“Your responses on the depression scale indicate that there is over a 90% chance that you are suffering from depression.”
Why did I take a depression quiz? Because I just bought a Twix bar at the market, brought it home, and ate it. Only later did I remember that I don’t eat chocolate that isn’t fair trade.
How can you forget a thing like that about yourself? It would be like forgetting you’re a vegetarian. Memory loss: Symptom one. Also, my appetite is off and my sleep habits are disrupted. Worse, I’m so indecisive that even with only three days left on my current lodging, I haven’t booked a place or even chosen what country it will be in. I need to book my flight to Belgium, but first I have to decide where I’ll be flying from.
So I wondered, could I be depressed?
Well…yeah. I’ve been alone for a month now. I eat all my meals alone. I have no one to talk to. It’s almost impossible to laugh or to feel deeply joyful or even broadly smile when you’re alone. I still appreciate the wonder of everything around me, but it is muted, dulled.
I knew this would be a problem. If I were an introvert, it probably wouldn’t bother me, but I am not an introvert. I love connecting closely with people, and sharing things. Sharing things on Facebook and on this blog have probably saved my sanity, along with occasional Skype chats with my daughter — but it’s not the same as having a person next to you to share things with.
I’ve had a few nice encounters with fellow travellers recently. But random meetings with strangers are no substitute for close companionship. “Where are you from? What do you do? Oh, that’s very interesting” isn’t the same as sharing your fears with a close friend, or making each other giggle until Pepsi comes out of your nose. Those things don’t happen with strangers.
Oddly enough, one of the things I’ve always daydreamed about is long-term solitude. Those daydreams mostly happened when I had young children at home and a business to run and I barely got to be alone long enough to use the toilet. But still, I did daydream about it. Those dreams usually involved a little house and garden on a mountaintop, with a helicopter to bring me supplies quarterly. Come to I think of it, those daydreams also involved finding a hot wounded woodsman and bringing him back to my house to heal…heh heh heh. But until he came, I was alone.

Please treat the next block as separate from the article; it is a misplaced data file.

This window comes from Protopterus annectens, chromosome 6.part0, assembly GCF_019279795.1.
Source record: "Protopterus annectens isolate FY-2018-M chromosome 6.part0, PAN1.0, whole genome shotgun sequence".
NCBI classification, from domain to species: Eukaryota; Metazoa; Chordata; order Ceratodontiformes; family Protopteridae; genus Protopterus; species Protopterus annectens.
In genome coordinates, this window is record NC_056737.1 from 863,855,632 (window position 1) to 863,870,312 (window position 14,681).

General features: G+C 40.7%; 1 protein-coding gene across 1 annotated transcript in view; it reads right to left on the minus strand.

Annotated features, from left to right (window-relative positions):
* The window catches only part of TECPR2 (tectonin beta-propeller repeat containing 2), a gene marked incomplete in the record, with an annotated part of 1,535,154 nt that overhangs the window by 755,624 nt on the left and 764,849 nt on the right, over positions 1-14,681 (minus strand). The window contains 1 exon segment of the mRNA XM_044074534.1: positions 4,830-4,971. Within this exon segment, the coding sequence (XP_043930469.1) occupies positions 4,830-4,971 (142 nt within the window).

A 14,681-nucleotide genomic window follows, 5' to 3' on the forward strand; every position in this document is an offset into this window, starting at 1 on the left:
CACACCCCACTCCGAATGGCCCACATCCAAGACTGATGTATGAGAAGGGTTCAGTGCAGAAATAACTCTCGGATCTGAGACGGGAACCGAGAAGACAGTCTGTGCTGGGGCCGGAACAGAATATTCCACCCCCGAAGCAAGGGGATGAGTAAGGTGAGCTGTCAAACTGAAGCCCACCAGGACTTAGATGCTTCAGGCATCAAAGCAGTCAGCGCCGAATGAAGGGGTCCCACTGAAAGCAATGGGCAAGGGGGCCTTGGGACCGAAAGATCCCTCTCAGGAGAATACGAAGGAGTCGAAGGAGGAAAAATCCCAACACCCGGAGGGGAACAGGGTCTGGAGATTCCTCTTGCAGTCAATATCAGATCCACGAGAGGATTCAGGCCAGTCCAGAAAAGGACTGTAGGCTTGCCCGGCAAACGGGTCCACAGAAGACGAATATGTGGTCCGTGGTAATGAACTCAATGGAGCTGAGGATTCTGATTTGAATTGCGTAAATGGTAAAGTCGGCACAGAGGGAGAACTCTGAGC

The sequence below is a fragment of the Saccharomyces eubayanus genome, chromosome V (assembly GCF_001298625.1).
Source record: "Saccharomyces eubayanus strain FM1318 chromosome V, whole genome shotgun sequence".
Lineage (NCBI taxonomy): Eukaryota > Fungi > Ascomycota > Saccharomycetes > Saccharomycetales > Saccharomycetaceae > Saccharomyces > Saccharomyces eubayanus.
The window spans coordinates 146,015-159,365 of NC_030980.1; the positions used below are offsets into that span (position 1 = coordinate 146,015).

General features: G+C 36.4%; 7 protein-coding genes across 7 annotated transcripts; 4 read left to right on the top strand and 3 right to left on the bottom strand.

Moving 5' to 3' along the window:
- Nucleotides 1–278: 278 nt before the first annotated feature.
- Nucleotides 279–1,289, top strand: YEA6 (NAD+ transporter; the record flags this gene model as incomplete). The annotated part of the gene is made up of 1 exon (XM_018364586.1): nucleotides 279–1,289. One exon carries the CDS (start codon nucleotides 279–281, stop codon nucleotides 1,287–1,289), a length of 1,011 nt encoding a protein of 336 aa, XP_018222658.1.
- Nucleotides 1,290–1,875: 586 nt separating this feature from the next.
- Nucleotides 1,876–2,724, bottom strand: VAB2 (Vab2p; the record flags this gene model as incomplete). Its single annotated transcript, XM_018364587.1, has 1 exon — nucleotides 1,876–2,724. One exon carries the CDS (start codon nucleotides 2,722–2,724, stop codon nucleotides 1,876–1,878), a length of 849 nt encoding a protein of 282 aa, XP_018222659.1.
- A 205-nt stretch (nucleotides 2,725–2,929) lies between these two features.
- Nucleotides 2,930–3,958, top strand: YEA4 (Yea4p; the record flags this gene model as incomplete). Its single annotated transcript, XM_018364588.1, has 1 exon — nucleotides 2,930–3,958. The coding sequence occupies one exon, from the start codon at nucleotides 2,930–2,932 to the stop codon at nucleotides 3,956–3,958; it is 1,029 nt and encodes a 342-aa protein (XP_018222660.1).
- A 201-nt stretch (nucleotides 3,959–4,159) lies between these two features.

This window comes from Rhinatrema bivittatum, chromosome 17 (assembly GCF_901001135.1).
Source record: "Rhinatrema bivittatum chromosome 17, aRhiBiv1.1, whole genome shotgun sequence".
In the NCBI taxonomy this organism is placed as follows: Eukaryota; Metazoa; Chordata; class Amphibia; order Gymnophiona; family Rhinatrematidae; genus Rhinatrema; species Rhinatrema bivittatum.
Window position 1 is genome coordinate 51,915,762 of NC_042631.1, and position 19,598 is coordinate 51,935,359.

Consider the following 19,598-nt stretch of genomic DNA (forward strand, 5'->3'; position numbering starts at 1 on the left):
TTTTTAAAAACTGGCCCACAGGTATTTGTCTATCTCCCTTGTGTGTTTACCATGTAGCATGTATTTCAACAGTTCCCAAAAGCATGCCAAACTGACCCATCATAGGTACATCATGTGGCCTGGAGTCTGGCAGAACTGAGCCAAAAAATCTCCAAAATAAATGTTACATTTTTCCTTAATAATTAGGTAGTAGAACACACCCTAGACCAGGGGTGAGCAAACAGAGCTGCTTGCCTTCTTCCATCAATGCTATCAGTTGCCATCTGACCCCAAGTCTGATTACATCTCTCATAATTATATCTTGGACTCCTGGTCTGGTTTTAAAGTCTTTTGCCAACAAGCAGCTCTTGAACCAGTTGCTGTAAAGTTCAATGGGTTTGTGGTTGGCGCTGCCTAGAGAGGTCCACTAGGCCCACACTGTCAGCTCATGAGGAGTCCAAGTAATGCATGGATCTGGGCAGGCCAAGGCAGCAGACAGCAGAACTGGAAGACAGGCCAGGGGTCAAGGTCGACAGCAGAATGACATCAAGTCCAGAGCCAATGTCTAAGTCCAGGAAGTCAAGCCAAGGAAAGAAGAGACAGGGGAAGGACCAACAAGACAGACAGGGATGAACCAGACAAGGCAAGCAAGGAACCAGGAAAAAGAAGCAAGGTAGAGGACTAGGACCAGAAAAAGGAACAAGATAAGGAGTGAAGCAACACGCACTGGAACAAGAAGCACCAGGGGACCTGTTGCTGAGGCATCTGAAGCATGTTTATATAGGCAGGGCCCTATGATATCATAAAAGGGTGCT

Why did I want that? I thought there would be spiritual growth in solitary retreat. I’m sure there is. Ironically, I’m living out my solitude fantasy and my travel fantasy at the same time.
I hope there will be growth on the other side of this loneliness. I hope to become a little more self-contained, and to know myself better. I hope to become more centered, and for my purpose in life to become more clear. I hope to be more in touch with my own spirit.
But I have to be careful. I can definitely feel the edges of depression creeping in on me. I expected it, and I think I can cope with it. I think rewards lie on the other side of it. But it’s dark, and cold and unpleasant for sure.
It’s not for long though. I’m very much looking forward to spending a week with a friend in Belgium as soon as April comes, and then I’ll be in London where I’m looking forward to meeting up with several delightful people. After that, my solitude will be balanced by volunteer work (which should bring short-term relationships) and meetups with several friends who are coming to Italy.
I suppose I can always set up another VaughanTown week, for nonstop talking with people from 9am until midnight every day!